The S&P/ Case Shiller 20 city housing index reported a record decline of 14.4% on a year over year basis. The speed of the decline is nearly five times as fast as the last housing recession. Cities like Vegas, Miami, Phoenix, and Los Angeles, leaders on the upside, suffered the largest declines, over 20%. The New York metro region registered a 7.4% depreciation, although little of that has been seen in Manhattan.
In a separate report, US new home sales rose for the first time in 6 months by 3.3%. The rise was lead by a jump in new home sales in the Northeast, improving sales in the West and Midwest, while sales in the South were still down. Inventory slipped 2.4%.
While the Case/Shiller numbers were gruesome, many are starting to sense that we may be near a bottom. While calling a bottom is very difficult, it may be argued that our housing cycle could be shorter than those in the past. In past market slowdowns, mortgages were held by banks and the process of marking down assets was a very slow process. In today's market, most mortgages are securitized, and banks have been very fast to mark down their assets. This improved liquidity increases the velocity at which assets rise and fall, and could push the market to a bottom in a faster fashion. The jury is clearly still out, so we'll see if this theory holds true over the coming quarters. If you are a contrarian however, it would be hard to resist deeming such bad news as a possible bottom.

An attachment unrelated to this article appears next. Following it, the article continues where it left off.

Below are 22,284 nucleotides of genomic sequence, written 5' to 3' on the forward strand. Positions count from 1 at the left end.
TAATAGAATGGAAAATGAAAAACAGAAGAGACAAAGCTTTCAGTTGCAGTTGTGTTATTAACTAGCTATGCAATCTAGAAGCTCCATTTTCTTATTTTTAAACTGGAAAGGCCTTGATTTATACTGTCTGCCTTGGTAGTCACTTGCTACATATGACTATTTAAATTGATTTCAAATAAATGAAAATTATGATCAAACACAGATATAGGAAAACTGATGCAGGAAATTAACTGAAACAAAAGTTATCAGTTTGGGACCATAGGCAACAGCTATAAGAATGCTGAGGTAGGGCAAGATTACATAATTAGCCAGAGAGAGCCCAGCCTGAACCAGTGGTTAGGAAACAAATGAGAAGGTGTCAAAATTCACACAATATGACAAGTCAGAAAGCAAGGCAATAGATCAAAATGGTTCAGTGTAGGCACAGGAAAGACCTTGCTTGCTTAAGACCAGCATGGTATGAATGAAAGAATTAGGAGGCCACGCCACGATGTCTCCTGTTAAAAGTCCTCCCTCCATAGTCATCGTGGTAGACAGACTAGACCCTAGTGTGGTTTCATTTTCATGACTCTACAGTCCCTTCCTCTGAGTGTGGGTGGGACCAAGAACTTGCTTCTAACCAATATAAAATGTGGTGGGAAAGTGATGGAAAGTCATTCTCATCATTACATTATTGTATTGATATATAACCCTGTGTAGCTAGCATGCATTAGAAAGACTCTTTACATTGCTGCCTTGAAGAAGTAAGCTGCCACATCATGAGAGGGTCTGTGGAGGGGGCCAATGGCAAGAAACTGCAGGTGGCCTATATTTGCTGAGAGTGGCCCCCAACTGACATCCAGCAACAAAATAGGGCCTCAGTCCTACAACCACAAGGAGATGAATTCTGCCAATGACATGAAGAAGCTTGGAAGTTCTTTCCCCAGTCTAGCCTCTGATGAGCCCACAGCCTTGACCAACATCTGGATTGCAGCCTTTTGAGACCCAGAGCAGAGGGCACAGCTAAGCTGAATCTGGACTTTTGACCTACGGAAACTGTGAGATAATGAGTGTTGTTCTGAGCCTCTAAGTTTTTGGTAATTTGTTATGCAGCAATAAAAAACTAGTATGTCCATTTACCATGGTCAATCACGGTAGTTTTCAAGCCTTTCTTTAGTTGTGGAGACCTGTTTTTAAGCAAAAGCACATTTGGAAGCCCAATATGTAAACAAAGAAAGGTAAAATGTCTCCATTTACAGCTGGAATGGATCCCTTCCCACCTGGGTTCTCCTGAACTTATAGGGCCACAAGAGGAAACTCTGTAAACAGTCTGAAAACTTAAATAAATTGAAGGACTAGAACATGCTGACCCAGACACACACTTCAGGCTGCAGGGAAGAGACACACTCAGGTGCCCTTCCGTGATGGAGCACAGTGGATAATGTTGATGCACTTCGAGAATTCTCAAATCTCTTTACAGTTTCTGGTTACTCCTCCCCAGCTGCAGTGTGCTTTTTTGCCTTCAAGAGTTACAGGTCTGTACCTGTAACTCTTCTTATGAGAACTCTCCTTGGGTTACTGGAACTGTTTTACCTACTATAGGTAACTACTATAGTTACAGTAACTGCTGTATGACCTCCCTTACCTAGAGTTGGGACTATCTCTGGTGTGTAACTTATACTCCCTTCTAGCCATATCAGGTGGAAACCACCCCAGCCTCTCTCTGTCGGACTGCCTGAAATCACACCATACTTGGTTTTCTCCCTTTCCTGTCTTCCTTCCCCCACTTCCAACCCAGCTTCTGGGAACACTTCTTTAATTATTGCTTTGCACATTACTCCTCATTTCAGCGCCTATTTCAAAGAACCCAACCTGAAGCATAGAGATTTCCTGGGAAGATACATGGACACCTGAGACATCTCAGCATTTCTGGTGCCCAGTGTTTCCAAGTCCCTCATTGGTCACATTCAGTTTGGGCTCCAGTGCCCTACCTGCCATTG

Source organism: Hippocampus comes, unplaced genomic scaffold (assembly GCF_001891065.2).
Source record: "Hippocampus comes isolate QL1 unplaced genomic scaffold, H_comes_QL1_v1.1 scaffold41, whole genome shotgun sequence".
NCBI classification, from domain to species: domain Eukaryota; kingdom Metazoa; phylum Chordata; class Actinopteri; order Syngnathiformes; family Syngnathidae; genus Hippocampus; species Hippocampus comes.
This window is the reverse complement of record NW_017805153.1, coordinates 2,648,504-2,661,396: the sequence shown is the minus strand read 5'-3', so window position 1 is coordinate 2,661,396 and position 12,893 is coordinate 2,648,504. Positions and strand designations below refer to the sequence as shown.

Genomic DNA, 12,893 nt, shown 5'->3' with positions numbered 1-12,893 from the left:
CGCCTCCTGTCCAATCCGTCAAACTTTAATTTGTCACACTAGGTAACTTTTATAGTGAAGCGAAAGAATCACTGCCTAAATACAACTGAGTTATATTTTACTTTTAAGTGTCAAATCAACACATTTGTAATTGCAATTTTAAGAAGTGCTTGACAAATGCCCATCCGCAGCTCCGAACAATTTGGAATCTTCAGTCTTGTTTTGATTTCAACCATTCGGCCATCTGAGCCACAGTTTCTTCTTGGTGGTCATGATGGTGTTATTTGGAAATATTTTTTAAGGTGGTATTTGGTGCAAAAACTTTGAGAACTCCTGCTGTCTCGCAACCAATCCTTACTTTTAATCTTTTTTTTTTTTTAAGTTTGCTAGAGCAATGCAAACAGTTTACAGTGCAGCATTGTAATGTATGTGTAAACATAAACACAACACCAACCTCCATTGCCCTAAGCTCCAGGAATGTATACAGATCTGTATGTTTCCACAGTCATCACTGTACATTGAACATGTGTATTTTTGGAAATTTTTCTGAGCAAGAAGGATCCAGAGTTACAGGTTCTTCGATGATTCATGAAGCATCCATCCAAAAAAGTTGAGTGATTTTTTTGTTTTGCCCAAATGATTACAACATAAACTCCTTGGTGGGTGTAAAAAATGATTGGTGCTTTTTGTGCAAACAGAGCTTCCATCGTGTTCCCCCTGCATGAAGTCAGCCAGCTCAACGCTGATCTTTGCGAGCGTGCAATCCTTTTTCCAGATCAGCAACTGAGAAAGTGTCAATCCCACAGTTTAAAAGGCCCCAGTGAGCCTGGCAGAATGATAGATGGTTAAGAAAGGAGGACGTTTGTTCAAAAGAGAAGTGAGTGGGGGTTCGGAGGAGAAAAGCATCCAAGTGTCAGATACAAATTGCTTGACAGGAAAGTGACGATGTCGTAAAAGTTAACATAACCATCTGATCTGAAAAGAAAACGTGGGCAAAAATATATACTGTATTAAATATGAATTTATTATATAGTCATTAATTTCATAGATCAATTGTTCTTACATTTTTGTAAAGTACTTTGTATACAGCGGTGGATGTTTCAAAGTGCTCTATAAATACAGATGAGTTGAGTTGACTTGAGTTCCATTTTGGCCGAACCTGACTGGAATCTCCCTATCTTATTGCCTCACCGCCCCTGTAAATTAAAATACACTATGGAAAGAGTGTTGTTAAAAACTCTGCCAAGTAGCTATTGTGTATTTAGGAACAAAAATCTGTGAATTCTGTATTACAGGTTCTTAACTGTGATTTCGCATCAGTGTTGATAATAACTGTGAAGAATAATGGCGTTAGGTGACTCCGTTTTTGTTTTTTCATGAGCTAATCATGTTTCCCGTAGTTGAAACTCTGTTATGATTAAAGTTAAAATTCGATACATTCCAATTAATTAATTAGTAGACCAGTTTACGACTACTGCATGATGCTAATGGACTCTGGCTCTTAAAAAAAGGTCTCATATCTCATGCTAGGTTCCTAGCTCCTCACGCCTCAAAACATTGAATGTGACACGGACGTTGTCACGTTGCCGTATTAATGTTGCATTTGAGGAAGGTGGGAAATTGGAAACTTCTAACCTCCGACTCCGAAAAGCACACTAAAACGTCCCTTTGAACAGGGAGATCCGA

Inside The Case/Shiller Numbers (Fin Facts/Ireland)
New Home Sales Rise In April, 1st Time In 6 Months (CBSMarketwatch)